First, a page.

- Learn the Facts: Type a company or product name into your favorite search engine along the with words like “review,” “complaint” or “scam.” Or search for a phrase that describes your situation, like “IRS call.” You can even search for phone numbers to see if other people have reported them as scams.
- Seeing is NOT Believing -Don’t believe your caller ID. Technology makes it easy for scammers to fake caller ID information, so the name and number you see aren’t always real. If someone calls asking for money or personal information, hang up. If you think the caller might be telling the truth, call back to a number you know is genuine.
- Don’t buy a pig in a poke! – Someone might ask you to pay in advance for things like lottery winnings, debt relief, credit and loan offers, mortgage assistance, or a job. They might even say you’ve won a prize, but first you have to pay taxes or fees. If you do, they will probably take your money and disappear.
- Consider how you pay. Credit cards have significant fraud protection built in, but some payment methods don’t. Wiring money through services like Western Union or MoneyGram is risky because it’s nearly impossible to get your money back. That’s also true for reloadable cards like MoneyPak Reloadit or Vanilla. Government offices and honest companies won’t require you to use these payment methods.
- Talk to a real person. – Before you give up your money or personal information, talk to someone you trust. Con artists want you to make decisions in a hurry. They might even threaten you. Slow down, check out the story, do an online search, consult an expert — or just tell a friend. If you are like me and you suspect something, give them fake information. I have a whole fake persona that I have complete with name, birthday, SSN, and I use an old address.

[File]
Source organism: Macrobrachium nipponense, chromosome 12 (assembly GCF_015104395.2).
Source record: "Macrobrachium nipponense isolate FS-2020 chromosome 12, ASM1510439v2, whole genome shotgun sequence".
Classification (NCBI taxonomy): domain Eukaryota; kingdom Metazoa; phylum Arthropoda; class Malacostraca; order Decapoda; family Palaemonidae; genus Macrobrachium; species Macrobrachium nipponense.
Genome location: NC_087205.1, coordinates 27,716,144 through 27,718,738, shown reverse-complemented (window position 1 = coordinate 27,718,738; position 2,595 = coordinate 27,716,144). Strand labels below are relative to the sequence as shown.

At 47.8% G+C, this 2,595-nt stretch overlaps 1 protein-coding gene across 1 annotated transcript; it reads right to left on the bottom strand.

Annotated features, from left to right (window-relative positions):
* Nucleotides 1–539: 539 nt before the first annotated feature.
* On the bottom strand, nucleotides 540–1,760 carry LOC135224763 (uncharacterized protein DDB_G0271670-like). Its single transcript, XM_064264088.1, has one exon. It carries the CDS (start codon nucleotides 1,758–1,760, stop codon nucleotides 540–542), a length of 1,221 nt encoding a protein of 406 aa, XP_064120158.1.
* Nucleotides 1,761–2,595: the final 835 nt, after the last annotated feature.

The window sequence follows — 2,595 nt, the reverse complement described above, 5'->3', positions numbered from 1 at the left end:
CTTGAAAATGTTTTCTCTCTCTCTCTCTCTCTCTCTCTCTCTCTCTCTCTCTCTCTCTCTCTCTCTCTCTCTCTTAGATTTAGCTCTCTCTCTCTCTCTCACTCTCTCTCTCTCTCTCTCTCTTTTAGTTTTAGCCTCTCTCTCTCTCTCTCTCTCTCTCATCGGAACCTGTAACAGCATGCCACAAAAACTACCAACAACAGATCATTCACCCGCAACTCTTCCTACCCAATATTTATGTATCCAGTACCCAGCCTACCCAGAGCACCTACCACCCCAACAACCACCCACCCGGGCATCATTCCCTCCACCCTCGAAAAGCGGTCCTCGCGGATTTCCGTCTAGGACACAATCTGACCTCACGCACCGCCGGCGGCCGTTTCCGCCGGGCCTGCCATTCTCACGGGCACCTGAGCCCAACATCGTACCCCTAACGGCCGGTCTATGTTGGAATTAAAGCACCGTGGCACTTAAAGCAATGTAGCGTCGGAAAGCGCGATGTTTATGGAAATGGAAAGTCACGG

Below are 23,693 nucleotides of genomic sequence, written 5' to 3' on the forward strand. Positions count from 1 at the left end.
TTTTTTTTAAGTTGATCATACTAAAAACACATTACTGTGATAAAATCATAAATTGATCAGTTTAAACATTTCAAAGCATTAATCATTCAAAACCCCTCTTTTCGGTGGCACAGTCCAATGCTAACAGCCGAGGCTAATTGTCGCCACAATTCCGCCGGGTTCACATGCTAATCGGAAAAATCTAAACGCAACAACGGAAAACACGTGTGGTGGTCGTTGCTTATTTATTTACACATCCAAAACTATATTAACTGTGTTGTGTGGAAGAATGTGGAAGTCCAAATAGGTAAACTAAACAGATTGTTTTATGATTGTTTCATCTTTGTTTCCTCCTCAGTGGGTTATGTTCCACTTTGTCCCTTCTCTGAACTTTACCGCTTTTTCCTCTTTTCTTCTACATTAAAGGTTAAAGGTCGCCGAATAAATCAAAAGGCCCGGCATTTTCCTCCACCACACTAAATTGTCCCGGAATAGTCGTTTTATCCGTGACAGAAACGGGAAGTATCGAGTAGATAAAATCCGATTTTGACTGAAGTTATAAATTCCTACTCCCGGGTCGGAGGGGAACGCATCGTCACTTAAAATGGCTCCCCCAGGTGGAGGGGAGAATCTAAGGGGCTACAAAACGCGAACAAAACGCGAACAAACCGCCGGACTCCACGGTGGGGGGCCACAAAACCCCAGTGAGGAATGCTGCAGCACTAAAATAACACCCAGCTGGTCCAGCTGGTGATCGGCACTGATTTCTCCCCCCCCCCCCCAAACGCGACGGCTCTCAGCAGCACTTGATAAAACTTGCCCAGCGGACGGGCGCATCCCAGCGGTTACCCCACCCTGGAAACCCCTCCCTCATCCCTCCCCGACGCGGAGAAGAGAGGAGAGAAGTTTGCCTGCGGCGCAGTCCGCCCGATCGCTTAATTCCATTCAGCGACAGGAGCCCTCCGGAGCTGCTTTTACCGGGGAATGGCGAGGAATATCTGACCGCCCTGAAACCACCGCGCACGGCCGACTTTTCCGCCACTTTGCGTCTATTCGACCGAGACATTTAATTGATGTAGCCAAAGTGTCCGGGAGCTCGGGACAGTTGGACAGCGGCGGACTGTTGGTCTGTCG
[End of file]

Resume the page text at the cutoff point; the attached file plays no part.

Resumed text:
- Terminate robocalls. – If you answer the phone and hear a recorded sales pitch, hang up and report it to the FTC. These calls are illegal, and often the products are bogus. Don’t press 1 to speak to a person or to be taken off the list. That could lead to more calls.
- Be suspicious about free trial offers. Some companies use free trials to sign you up for products and bill you every month until you cancel. Before you agree to a free trial, research the company and read the cancellation policy. And always review your monthly statements for charges you don’t recognize. This is especially true of internet and radio ads.
- Don’t deposit a check you receive and wire money back. By law, banks must make funds from deposited checks available within days, but uncovering a fake check can take weeks. If a check you receive from a company is deposited into your account turns out to be a fake, you’re responsible for repaying the bank. This is a well-known scam of sweepstakes, and job offers.
- Sign up for free scam alerts from the FTC at ftc.gov/scams. Get the latest tips and advice about scams sent right to your inbox.
If you spot a scam, report it at ftc.gov/complaint. Your reports help the FTC and other law enforcement investigate scams and bring crooks to justice.